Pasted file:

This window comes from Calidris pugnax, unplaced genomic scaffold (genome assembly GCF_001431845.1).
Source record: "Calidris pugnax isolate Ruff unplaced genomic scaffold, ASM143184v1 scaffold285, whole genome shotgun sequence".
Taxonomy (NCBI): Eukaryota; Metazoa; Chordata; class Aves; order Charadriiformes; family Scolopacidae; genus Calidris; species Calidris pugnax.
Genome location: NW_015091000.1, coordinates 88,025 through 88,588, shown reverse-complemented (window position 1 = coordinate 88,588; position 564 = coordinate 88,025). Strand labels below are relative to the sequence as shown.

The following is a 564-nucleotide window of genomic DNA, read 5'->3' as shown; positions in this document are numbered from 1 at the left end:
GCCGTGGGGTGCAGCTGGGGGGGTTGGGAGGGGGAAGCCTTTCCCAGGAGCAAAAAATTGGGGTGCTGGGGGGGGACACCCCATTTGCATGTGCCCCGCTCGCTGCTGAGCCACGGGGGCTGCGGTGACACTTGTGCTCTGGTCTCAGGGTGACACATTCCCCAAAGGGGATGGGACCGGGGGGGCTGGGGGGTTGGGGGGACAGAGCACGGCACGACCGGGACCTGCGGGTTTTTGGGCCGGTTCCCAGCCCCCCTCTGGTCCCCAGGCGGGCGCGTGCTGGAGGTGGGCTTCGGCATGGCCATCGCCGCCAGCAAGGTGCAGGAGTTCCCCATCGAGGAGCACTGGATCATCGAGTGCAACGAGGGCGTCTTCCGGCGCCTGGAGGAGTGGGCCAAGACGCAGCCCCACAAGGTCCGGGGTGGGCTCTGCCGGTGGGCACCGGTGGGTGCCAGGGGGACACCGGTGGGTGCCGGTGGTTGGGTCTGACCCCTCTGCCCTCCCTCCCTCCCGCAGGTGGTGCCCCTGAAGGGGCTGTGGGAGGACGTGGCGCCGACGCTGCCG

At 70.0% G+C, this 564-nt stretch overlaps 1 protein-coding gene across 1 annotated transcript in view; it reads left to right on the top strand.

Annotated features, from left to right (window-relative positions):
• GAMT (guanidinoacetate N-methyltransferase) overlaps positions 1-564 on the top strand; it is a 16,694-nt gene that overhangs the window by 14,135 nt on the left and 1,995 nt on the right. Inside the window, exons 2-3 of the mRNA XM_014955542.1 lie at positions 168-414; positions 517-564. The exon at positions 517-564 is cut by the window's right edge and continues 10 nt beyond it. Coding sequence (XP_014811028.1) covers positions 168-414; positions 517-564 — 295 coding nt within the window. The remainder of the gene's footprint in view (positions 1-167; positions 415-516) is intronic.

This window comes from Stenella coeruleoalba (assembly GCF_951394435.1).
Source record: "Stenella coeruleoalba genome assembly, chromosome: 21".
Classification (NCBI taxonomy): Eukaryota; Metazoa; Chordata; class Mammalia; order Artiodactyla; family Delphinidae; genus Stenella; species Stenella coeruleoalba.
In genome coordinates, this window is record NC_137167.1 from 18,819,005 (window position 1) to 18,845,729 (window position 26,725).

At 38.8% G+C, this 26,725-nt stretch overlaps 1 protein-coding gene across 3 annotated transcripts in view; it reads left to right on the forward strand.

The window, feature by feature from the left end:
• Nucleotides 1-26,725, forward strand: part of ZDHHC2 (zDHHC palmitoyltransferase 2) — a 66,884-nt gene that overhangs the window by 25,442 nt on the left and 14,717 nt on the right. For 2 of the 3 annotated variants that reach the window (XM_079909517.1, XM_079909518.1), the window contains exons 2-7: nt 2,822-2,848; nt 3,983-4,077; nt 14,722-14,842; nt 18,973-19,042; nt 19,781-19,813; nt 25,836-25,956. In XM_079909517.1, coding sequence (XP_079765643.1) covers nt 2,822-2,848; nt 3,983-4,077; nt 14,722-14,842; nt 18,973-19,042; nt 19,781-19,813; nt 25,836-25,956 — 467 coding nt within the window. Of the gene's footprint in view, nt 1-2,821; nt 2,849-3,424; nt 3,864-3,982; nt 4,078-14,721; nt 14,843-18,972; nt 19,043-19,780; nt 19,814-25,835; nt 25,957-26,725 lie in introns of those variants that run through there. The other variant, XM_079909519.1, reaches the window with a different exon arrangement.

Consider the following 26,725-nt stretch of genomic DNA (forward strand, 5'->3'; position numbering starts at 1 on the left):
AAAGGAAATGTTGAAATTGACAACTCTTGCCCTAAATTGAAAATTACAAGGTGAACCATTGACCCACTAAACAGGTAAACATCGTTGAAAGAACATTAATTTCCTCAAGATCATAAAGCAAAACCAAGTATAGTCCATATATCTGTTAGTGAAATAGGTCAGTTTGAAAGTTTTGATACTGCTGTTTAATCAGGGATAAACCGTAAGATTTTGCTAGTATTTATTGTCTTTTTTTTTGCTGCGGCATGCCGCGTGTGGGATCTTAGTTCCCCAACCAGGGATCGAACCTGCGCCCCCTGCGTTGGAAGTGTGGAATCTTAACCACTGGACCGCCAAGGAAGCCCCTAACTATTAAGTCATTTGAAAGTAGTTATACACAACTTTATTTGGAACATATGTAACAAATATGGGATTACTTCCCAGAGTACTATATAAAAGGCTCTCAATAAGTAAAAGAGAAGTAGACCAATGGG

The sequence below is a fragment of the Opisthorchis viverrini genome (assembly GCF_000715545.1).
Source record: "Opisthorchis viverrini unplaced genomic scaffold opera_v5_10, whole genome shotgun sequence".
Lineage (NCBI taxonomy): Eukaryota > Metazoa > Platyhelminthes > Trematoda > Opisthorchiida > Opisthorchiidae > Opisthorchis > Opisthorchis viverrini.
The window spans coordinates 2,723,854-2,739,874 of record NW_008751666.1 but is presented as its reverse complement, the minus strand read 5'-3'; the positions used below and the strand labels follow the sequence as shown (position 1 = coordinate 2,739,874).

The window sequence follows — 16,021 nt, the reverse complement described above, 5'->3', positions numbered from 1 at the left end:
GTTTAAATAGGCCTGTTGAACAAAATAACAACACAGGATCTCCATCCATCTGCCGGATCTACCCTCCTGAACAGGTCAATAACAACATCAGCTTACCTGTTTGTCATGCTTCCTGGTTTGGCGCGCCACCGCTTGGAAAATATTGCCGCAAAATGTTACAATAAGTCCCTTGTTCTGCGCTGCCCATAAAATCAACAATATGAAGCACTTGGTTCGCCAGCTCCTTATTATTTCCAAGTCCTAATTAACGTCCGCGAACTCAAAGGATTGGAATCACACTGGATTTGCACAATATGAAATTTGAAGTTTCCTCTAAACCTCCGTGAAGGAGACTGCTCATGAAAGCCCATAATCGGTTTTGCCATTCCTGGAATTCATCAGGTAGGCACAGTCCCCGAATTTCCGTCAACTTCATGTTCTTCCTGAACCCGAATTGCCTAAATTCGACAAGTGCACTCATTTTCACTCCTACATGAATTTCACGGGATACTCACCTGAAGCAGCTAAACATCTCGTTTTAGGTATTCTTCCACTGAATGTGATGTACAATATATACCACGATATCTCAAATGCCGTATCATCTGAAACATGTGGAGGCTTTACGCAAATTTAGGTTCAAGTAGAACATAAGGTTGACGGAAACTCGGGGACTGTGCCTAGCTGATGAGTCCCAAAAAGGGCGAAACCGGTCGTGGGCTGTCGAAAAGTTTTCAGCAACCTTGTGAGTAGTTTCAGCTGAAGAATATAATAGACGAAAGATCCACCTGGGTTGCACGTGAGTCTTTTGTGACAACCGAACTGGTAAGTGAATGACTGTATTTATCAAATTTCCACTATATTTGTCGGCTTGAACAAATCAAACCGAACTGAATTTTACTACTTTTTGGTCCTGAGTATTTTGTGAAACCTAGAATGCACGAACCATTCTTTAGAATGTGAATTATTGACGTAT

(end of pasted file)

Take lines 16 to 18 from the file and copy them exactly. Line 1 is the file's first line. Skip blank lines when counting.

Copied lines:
• Nucleotides 1-26,725, forward strand: part of ZDHHC2 (zDHHC palmitoyltransferase 2) — a 66,884-nt gene that overhangs the window by 25,442 nt on the left and 14,717 nt on the right. For 2 of the 3 annotated variants that reach the window (XM_079909517.1, XM_079909518.1), the window contains exons 2-7: nt 2,822-2,848; nt 3,983-4,077; nt 14,722-14,842; nt 18,973-19,042; nt 19,781-19,813; nt 25,836-25,956. In XM_079909517.1, coding sequence (XP_079765643.1) covers nt 2,822-2,848; nt 3,983-4,077; nt 14,722-14,842; nt 18,973-19,042; nt 19,781-19,813; nt 25,836-25,956 — 467 coding nt within the window. Of the gene's footprint in view, nt 1-2,821; nt 2,849-3,424; nt 3,864-3,982; nt 4,078-14,721; nt 14,843-18,972; nt 19,043-19,780; nt 19,814-25,835; nt 25,957-26,725 lie in introns of those variants that run through there. The other variant, XM_079909519.1, reaches the window with a different exon arrangement.

Consider the following 26,725-nt stretch of genomic DNA (forward strand, 5'->3'; position numbering starts at 1 on the left):
AAAGGAAATGTTGAAATTGACAACTCTTGCCCTAAATTGAAAATTACAAGGTGAACCATTGACCCACTAAACAGGTAAACATCGTTGAAAGAACATTAATTTCCTCAAGATCATAAAGCAAAACCAAGTATAGTCCATATATCTGTTAGTGAAATAGGTCAGTTTGAAAGTTTTGATACTGCTGTTTAATCAGGGATAAACCGTAAGATTTTGCTAGTATTTATTGTCTTTTTTTTTGCTGCGGCATGCCGCGTGTGGGATCTTAGTTCCCCAACCAGGGATCGAACCTGCGCCCCCTGCGTTGGAAGTGTGGAATCTTAACCACTGGACCGCCAAGGAAGCCCCTAACTATTAAGTCATTTGAAAGTAGTTATACACAACTTTATTTGGAACATATGTAACAAATATGGGATTACTTCCCAGAGTACTATATAAAAGGCTCTCAATAAGTAAAAGAGAAGTAGACCAATGGG